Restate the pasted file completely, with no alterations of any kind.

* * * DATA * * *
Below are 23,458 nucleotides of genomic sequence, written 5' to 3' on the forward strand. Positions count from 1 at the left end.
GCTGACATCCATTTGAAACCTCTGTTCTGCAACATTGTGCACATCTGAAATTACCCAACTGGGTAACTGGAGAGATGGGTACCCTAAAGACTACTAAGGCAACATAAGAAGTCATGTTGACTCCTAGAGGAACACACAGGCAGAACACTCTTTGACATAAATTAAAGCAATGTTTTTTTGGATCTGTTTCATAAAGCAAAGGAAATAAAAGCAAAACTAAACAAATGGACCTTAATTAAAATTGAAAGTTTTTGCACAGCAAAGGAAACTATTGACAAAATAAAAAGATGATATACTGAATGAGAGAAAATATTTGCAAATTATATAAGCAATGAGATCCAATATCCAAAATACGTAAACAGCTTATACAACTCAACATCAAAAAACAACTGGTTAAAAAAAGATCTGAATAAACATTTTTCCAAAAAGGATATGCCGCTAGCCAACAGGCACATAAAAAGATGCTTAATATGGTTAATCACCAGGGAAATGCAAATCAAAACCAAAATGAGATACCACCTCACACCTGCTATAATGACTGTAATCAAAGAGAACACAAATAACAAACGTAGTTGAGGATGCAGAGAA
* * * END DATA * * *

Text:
Below are 23,458 nucleotides of genomic sequence, written 5' to 3' on the forward strand. Positions count from 1 at the left end.
GCTGACATCCATTTGAAACCTCTGTTCTGCAACATTGTGCACATCTGAAATTACCCAACTGGGTAACTGGAGAGATGGGTACCCTAAAGACTACTAAGGCAACATAAGAAGTCATGTTGACTCCTAGAGGAACACACAGGCAGAACACTCTTTGACATAAATTAAAGCAATGTTTTTTTGGATCTGTTTCATAAAGCAAAGGAAATAAAAGCAAAACTAAACAAATGGACCTTAATTAAAATTGAAAGTTTTTGCACAGCAAAGGAAACTATTGACAAAATAAAAAGATGATATACTGAATGAGAGAAAATATTTGCAAATTATATAAGCAATGAGATCCAATATCCAAAATACGTAAACAGCTTATACAACTCAACATCAAAAAACAACTGGTTAAAAAAAGATCTGAATAAACATTTTTCCAAAAAGGATATGCCGCTAGCCAACAGGCACATAAAAAGATGCTTAATATGGTTAATCACCAGGGAAATGCAAATCAAAACCAAAATGAGATACCACCTCACACCTGCTATAATGACTGTAATCAAAGAGAACACAAATAACAAACGTAGTTGAGGATGCAGAGAA